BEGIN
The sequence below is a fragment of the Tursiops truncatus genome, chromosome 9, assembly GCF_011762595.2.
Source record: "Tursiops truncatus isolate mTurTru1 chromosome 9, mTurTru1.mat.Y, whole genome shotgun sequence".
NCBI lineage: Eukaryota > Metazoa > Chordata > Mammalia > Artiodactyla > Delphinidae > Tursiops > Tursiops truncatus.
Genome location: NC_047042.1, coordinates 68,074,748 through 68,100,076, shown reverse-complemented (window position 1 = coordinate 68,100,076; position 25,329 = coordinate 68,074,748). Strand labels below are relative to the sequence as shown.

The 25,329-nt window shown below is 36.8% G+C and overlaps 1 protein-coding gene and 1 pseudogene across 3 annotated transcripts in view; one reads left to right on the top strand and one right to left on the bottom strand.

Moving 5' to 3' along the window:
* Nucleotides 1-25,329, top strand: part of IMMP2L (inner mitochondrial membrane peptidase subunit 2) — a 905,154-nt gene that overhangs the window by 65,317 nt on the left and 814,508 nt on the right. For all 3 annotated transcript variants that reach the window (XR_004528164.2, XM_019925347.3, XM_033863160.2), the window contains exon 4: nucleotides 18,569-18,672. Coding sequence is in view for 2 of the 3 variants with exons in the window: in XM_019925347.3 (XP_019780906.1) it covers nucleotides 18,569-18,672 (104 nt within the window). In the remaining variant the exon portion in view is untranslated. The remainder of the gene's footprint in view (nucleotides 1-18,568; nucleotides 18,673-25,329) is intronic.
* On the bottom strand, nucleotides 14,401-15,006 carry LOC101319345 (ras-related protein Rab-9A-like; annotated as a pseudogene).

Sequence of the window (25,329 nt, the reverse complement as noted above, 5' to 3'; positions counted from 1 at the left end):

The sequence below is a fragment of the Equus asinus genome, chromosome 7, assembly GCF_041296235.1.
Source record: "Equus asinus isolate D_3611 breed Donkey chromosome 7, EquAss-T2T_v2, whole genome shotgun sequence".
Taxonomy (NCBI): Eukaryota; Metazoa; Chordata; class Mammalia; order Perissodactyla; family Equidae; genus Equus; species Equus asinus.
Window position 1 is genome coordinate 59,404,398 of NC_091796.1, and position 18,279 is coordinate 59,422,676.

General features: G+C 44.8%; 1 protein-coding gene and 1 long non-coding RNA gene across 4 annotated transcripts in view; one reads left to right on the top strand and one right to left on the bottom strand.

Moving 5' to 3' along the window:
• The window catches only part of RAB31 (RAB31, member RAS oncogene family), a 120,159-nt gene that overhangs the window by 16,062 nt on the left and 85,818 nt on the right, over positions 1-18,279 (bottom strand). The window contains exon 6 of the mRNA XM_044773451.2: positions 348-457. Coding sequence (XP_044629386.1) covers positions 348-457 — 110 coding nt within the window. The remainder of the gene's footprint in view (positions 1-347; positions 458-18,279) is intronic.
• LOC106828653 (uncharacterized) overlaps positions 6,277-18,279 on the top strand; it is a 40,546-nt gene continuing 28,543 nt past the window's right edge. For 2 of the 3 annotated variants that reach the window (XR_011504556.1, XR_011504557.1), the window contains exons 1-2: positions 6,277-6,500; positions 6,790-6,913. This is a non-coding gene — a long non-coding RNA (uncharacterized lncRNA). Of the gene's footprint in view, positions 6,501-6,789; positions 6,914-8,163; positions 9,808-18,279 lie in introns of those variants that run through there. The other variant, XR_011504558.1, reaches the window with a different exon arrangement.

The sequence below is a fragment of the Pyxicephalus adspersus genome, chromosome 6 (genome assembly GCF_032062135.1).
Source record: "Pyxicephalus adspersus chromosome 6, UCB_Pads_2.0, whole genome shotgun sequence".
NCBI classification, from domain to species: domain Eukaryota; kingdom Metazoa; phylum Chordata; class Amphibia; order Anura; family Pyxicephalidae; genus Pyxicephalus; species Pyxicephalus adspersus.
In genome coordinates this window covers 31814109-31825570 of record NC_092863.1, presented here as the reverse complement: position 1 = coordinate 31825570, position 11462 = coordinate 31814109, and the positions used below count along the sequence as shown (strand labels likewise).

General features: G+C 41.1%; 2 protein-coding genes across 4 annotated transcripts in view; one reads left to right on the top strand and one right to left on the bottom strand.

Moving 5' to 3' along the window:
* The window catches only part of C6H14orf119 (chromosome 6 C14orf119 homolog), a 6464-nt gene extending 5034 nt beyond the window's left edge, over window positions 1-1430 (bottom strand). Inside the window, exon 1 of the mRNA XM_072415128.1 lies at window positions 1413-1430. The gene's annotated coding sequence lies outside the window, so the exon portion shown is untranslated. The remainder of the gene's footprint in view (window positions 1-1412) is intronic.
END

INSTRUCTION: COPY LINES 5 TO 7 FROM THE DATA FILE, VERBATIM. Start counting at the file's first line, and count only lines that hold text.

The 25,329-nt window shown below is 36.8% G+C and overlaps 1 protein-coding gene and 1 pseudogene across 3 annotated transcripts in view; one reads left to right on the top strand and one right to left on the bottom strand.

Moving 5' to 3' along the window:
* Nucleotides 1-25,329, top strand: part of IMMP2L (inner mitochondrial membrane peptidase subunit 2) — a 905,154-nt gene that overhangs the window by 65,317 nt on the left and 814,508 nt on the right. For all 3 annotated transcript variants that reach the window (XR_004528164.2, XM_019925347.3, XM_033863160.2), the window contains exon 4: nucleotides 18,569-18,672. Coding sequence is in view for 2 of the 3 variants with exons in the window: in XM_019925347.3 (XP_019780906.1) it covers nucleotides 18,569-18,672 (104 nt within the window). In the remaining variant the exon portion in view is untranslated. The remainder of the gene's footprint in view (nucleotides 1-18,568; nucleotides 18,673-25,329) is intronic.